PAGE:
Is it the plaudits? The chance of getting an award? Chasing that dream of becoming a famous comedian? Hoping get picked up and carried through the streets by a cheering, adoring crowd, straight into an agents office and signed up for a huge global tour and Saturday night tv show? Is it for the chance to hang out with your comedy heroes in the late night bars, drinking and schmoozing until the early hours, sucking from the generous teat of Johnny Vegas, being fed grapes by other big-name comedians, whilst regaling them with 'hilarious' anecdotes?
None of the above.
It's all well and good having a dream or five, your plan to head off into that distant land of beautiful grey buildings on an adventure to find fame and fortune beyond your wildest dreams. But all that just isn't for me. I've been performing comedy for little over two years now and the reasons to stand up alone in front of an audience night after night has never been to get famous. If you want to get famous, there are much easier ways I'm sure. I'd probably go and shag Wayne Rooney or something.
What you will find when you see me this year, is a man working incredibly hard to increase his value as a comedian. It shouldn't be too difficult to find me either, being in three shows per day this year, without additional spots. This has transpired almost by accident. My original intention was to do only two shows, but the additional show I landed myself in has lauded a three-pronged 'strategy' to hone my comedic abilities.
Firstly, 'We Love Comedy', our London club night is coming back to the same venue. This is a 'varitable bill' show in a terrific venue on Cowgate, giving me the chance to hone and practice my MC'ing skills with a vastly different audience every day. This will be pure emceeing and any material will come from bouncing things off of the audience. I'll only have around ten minutes per day to do this, but the aim is to be funny and friendly without resorting to tried-and-tested material. Also, even more important, we are upping the game in terms of line-ups for this year. And sadly, I won't have the back-up last year from my wonderful partner (and now fiancé!), Renata, who stopped her pursuit of the funny after last years festival.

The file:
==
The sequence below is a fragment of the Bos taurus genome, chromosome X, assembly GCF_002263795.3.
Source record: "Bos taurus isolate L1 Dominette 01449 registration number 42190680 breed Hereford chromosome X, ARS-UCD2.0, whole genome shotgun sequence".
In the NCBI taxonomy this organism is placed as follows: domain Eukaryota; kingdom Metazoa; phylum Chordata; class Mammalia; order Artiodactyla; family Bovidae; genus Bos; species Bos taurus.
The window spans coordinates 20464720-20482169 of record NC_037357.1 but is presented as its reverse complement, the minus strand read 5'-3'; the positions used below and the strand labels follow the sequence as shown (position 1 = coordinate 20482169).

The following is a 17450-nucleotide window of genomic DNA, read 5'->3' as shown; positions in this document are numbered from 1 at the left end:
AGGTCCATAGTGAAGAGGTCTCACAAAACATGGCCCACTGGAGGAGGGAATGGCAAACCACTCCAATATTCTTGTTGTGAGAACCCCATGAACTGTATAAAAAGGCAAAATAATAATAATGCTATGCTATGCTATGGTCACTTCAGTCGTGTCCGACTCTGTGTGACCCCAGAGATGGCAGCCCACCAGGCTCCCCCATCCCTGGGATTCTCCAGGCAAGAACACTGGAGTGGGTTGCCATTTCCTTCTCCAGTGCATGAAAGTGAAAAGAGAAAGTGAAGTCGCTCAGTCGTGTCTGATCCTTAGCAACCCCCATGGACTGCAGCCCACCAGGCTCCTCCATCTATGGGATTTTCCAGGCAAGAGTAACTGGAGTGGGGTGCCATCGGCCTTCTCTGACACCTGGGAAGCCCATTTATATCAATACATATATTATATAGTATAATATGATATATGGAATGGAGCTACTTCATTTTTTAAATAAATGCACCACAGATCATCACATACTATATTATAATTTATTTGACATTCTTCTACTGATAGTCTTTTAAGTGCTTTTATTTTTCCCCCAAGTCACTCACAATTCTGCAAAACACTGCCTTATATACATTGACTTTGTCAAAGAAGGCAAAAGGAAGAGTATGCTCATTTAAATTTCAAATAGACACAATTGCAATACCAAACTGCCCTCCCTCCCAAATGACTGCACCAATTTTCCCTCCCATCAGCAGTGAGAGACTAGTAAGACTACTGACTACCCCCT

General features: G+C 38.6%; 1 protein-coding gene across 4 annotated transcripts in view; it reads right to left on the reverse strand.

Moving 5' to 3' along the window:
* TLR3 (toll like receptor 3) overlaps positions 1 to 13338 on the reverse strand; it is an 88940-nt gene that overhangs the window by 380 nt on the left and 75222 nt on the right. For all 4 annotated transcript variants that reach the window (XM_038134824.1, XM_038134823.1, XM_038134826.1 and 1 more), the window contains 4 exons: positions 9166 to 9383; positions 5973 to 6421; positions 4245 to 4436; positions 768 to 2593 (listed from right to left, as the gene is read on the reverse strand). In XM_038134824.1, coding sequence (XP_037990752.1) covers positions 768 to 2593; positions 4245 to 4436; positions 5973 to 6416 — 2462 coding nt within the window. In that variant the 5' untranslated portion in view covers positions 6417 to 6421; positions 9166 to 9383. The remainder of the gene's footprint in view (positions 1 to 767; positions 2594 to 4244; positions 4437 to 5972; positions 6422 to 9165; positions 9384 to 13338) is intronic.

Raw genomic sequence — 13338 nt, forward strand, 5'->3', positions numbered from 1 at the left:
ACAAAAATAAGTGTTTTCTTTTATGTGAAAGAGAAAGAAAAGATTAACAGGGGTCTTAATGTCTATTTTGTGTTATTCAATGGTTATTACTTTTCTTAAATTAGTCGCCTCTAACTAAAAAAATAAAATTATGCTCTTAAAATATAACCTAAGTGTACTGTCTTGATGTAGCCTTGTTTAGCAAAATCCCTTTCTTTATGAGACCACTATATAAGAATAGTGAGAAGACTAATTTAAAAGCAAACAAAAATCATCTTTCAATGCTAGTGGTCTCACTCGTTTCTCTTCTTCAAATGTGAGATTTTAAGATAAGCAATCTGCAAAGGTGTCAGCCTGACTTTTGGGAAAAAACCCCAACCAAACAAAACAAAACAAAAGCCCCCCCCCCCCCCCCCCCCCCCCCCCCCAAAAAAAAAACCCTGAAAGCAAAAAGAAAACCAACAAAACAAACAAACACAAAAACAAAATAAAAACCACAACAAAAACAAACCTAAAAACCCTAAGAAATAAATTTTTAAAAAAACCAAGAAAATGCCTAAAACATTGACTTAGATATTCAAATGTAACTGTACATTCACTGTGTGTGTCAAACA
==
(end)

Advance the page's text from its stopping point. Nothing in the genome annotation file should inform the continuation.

OK, so what else?
Assorted Nuts! No, it's not snack time just yet, but a show I'm doing every evening with two other comedians, Phil Higgins and David Hardcastle. This is an evening showcase, with the three of us each taking a turn to do around 20 minutes each. The plan is to work on and add polish to my existing set, as well as giving me the chance to try and develop new comedic ideas, as so much of my favourite material has been developed and reworked in front of audiences.
So, what about that third show?
What am I hoping for?
It's a kind of surprise. And in many ways, 'a kind of surprise' is the most ambitious of the three shows, although being performed earlier in the day at a more intimate venue. I'm working alongside Masud Milas, a comedian who grew up in Hong Kong and New Zealand and we're flexing our writing muscles with this, to try and produce half an hour each of new work. Although we're splitting this into bite-sized chunks throughout each performance, attempting to link the material as we go. Developing the mind-muscles to create and develop new work (i.e. hour long shows) in the not-so-distant future.